The likelihood of arrest or incarceration for using marijuana, or “cannabis,” has dropped dramatically in the U.S. However, policies that create a loosely regulated, legal, for-profit recreational cannabis industry along the lines of the tobacco industry are posing new threats of increasing addiction and other health hazards in the U.S. And although medical cannabis can help some patients, claims of its benefits have not been subjected to rigorous research. SNAP disseminates research findings that can help policymakers avoid both the damage of aggressive punishment and aggressive corporate promotion of cannabis.
Scope of the Problem:
Marijuana consumption has doubled in the past decade. More than 13% of young adults not in college report using marijuana daily or near daily, an all-time high.
Heavy cannabis use, particularly during adolescence, raises risk of poor academic performance, problems with memory and concentration, and psychotic disorders (e.g., schizophrenia).
States that have legalized recreational cannabis use have generally done so on corporate-friendly lines, raising the risks of increased problematic consumption and regulatory capture.
With liberalization, the damage done to users by cannabis possession arrests may drop, but the damage done by the drug itself may increase.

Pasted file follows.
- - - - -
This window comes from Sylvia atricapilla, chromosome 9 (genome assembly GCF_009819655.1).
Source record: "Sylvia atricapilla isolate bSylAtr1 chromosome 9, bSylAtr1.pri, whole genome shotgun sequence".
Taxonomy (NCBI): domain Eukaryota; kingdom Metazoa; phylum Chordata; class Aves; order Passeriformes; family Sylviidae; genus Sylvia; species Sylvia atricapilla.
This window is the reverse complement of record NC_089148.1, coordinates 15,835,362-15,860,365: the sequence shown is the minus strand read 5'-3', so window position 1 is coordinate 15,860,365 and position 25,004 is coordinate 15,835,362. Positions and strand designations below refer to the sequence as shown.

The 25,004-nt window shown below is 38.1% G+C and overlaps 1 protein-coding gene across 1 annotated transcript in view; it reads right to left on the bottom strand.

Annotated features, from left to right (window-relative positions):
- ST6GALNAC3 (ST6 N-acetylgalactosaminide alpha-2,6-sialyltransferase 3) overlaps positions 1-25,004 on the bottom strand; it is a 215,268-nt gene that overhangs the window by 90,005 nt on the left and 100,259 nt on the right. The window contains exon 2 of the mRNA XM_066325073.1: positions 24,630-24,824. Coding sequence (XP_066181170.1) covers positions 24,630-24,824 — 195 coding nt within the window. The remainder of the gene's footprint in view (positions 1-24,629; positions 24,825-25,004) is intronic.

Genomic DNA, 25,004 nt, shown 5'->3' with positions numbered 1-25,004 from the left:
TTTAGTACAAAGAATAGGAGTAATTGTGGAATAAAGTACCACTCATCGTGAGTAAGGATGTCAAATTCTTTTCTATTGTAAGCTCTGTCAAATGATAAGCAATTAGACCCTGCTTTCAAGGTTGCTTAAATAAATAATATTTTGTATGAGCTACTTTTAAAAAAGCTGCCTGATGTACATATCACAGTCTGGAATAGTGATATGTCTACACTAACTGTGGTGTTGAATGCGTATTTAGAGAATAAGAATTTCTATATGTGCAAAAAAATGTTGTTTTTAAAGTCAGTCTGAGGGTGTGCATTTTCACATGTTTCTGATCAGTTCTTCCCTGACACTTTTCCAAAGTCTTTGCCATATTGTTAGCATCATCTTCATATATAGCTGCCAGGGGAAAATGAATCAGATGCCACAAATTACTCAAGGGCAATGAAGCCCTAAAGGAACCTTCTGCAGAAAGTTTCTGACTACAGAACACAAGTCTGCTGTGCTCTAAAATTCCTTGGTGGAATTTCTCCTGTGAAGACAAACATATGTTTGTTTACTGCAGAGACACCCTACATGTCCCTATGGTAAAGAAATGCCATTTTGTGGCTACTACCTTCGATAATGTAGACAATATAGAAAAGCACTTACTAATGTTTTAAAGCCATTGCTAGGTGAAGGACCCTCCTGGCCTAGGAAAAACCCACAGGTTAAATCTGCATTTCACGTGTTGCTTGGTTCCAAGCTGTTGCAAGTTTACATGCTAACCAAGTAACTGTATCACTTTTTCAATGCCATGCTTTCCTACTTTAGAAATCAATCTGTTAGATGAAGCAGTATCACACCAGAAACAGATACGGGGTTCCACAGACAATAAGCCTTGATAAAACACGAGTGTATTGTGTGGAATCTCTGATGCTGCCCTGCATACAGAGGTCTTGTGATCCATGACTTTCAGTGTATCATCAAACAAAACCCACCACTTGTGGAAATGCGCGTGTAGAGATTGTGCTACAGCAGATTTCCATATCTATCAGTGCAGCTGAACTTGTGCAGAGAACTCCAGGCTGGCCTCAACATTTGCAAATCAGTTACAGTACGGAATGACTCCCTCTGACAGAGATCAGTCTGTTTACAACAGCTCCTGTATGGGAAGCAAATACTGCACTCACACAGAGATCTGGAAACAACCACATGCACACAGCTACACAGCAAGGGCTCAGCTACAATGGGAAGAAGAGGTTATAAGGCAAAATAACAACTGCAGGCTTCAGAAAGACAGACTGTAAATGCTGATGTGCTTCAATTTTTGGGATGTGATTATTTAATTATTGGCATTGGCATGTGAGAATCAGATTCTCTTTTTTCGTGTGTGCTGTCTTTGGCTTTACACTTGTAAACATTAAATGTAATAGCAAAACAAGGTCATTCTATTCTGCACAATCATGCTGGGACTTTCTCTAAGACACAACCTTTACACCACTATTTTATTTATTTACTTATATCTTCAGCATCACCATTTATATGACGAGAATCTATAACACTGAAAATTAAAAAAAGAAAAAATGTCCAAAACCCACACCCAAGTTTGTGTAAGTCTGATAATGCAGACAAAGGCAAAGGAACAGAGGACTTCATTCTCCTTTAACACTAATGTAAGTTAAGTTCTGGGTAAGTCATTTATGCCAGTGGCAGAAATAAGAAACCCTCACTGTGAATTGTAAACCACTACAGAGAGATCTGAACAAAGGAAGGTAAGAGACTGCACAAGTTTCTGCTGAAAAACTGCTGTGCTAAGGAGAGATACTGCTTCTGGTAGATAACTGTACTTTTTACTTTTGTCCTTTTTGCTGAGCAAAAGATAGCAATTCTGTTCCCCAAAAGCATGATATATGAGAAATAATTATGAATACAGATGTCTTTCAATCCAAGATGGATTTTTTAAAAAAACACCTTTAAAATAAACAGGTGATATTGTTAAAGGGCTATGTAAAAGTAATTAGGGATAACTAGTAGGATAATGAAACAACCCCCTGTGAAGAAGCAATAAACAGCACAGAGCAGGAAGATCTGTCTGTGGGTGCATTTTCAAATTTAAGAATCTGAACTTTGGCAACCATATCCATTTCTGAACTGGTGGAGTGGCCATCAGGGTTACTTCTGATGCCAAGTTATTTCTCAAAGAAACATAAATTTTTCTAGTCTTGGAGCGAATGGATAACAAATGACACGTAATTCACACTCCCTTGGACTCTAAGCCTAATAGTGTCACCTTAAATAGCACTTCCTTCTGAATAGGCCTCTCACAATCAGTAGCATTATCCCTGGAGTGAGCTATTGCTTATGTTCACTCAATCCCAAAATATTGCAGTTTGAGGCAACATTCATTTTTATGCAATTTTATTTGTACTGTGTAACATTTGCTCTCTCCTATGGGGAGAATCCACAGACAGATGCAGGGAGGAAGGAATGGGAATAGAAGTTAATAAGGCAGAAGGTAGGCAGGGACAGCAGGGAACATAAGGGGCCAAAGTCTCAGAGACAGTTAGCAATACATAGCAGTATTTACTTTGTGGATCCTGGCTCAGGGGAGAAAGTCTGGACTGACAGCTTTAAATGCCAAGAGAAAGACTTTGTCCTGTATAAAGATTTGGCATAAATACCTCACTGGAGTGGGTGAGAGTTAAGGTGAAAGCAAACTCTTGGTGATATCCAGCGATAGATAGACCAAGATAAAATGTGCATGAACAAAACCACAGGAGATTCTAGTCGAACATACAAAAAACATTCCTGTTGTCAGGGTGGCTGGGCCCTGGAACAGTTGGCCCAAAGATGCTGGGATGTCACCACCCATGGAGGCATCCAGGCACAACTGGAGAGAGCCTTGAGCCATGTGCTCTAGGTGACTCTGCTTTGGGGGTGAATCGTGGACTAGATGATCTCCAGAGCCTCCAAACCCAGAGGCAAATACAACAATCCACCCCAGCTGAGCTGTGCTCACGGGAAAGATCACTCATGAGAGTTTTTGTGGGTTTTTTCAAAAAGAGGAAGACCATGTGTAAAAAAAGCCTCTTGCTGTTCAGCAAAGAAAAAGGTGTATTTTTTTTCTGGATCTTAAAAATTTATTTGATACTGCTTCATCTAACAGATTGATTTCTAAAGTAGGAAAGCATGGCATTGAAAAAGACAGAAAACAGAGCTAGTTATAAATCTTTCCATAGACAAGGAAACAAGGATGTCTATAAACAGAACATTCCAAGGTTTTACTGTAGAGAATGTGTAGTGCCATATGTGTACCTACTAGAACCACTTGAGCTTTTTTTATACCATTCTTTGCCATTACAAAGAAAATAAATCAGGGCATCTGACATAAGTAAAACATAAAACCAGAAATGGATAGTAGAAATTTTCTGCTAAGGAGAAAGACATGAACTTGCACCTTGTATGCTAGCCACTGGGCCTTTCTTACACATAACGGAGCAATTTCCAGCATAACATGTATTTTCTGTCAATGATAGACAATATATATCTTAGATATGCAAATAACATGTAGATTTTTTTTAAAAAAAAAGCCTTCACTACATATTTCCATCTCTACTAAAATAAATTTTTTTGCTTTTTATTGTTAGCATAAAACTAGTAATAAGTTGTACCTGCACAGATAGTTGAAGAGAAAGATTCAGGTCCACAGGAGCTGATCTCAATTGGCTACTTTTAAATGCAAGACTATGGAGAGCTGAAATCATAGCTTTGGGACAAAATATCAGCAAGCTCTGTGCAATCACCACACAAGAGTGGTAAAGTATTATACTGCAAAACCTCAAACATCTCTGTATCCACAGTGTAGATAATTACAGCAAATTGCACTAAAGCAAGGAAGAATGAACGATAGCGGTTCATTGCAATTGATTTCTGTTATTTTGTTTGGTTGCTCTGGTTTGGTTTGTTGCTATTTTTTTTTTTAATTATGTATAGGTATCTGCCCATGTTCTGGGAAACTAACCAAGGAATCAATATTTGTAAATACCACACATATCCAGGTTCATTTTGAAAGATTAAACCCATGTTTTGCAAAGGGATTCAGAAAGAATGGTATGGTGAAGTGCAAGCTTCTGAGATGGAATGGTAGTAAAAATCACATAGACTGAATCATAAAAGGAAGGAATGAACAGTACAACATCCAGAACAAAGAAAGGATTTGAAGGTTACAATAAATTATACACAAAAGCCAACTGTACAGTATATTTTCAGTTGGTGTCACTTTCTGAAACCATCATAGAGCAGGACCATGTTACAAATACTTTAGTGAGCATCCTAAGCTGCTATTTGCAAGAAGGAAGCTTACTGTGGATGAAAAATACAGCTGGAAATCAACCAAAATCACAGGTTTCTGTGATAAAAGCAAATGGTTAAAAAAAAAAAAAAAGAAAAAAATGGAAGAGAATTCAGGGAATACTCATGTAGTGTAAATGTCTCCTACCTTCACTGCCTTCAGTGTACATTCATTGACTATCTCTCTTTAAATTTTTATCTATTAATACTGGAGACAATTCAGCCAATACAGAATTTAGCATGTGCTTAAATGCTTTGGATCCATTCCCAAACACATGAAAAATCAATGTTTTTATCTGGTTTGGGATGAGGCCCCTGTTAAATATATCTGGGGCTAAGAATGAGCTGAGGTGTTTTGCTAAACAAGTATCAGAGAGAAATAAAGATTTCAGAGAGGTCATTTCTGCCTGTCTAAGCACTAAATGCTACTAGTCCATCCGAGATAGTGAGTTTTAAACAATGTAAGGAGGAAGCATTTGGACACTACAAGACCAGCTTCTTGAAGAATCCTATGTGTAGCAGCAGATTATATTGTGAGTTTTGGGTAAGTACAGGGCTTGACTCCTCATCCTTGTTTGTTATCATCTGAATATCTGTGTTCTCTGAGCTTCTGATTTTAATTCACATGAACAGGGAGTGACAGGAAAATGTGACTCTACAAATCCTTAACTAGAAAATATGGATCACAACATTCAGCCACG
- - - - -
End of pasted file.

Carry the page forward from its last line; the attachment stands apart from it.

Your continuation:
Challenges in Policy and Practice:
Cannabis legalization regimes in the U.S. have largely ignored the painful lessons of loose regulations, such as those that have governed the tobacco and alcohol industries. This has allowed unrestricted potency and aggressive product promotion.
States that failed to expect the cannabis price collapse caused by legalization have been surprised by reduced tax revenue. Low cannabis prices will also likely increase consumption over time.
Current regulations usually allow legal cannabis to be packaged like children’s candy and sold in brownies, gummies, chocolates, and cakes, broadening their appeal and potentially increasing their addictiveness.
Creating a corporate cannabis industry is often incorrectly portrayed as the only way to dramatically reduce cannabis-related arrests, when in fact this can be accomplished by simply decriminalizing or legalizing personal possession and use.
In the U.S., regulatory barriers hamper medical cannabis research, making it difficult to sort out valid therapeutic claims from hype.